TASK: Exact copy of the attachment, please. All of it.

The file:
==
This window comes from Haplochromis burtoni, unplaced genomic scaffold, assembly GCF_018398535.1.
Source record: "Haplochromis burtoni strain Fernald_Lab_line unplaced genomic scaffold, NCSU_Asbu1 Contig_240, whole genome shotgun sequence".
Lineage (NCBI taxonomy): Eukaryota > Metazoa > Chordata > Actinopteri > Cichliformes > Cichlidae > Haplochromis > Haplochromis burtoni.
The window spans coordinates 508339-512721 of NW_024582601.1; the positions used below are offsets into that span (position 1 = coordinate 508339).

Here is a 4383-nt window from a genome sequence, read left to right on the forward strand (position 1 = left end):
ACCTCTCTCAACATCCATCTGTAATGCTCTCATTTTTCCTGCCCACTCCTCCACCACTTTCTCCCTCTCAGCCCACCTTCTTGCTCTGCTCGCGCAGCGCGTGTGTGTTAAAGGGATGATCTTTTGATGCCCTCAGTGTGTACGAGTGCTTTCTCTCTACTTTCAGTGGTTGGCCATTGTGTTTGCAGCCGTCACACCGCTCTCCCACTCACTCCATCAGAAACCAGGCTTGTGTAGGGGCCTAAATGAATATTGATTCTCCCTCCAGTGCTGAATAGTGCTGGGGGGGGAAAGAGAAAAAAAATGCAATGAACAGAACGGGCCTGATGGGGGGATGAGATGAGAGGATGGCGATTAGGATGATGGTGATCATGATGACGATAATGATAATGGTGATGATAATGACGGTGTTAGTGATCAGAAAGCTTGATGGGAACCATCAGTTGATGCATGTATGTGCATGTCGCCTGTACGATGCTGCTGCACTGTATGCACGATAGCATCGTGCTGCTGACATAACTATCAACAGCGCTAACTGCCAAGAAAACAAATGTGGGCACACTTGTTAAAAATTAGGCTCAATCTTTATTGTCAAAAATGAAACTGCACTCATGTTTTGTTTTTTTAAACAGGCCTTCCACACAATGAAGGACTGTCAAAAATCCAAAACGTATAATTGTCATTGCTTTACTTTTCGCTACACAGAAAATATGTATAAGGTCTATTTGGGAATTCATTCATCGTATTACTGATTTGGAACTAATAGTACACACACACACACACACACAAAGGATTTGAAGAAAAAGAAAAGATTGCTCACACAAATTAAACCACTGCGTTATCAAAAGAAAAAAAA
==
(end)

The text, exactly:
This window comes from Haplochromis burtoni, unplaced genomic scaffold, assembly GCF_018398535.1.
Source record: "Haplochromis burtoni strain Fernald_Lab_line unplaced genomic scaffold, NCSU_Asbu1 Contig_240, whole genome shotgun sequence".
Lineage (NCBI taxonomy): Eukaryota > Metazoa > Chordata > Actinopteri > Cichliformes > Cichlidae > Haplochromis > Haplochromis burtoni.
The window spans coordinates 508339-512721 of NW_024582601.1; the positions used below are offsets into that span (position 1 = coordinate 508339).

Here is a 4383-nt window from a genome sequence, read left to right on the forward strand (position 1 = left end):
ACCTCTCTCAACATCCATCTGTAATGCTCTCATTTTTCCTGCCCACTCCTCCACCACTTTCTCCCTCTCAGCCCACCTTCTTGCTCTGCTCGCGCAGCGCGTGTGTGTTAAAGGGATGATCTTTTGATGCCCTCAGTGTGTACGAGTGCTTTCTCTCTACTTTCAGTGGTTGGCCATTGTGTTTGCAGCCGTCACACCGCTCTCCCACTCACTCCATCAGAAACCAGGCTTGTGTAGGGGCCTAAATGAATATTGATTCTCCCTCCAGTGCTGAATAGTGCTGGGGGGGGAAAGAGAAAAAAAATGCAATGAACAGAACGGGCCTGATGGGGGGATGAGATGAGAGGATGGCGATTAGGATGATGGTGATCATGATGACGATAATGATAATGGTGATGATAATGACGGTGTTAGTGATCAGAAAGCTTGATGGGAACCATCAGTTGATGCATGTATGTGCATGTCGCCTGTACGATGCTGCTGCACTGTATGCACGATAGCATCGTGCTGCTGACATAACTATCAACAGCGCTAACTGCCAAGAAAACAAATGTGGGCACACTTGTTAAAAATTAGGCTCAATCTTTATTGTCAAAAATGAAACTGCACTCATGTTTTGTTTTTTTAAACAGGCCTTCCACACAATGAAGGACTGTCAAAAATCCAAAACGTATAATTGTCATTGCTTTACTTTTCGCTACACAGAAAATATGTATAAGGTCTATTTGGGAATTCATTCATCGTATTACTGATTTGGAACTAATAGTACACACACACACACACACACAAAGGATTTGAAGAAAAAGAAAAGATTGCTCACACAAATTAAACCACTGCGTTATCAAAAGAAAAAAAA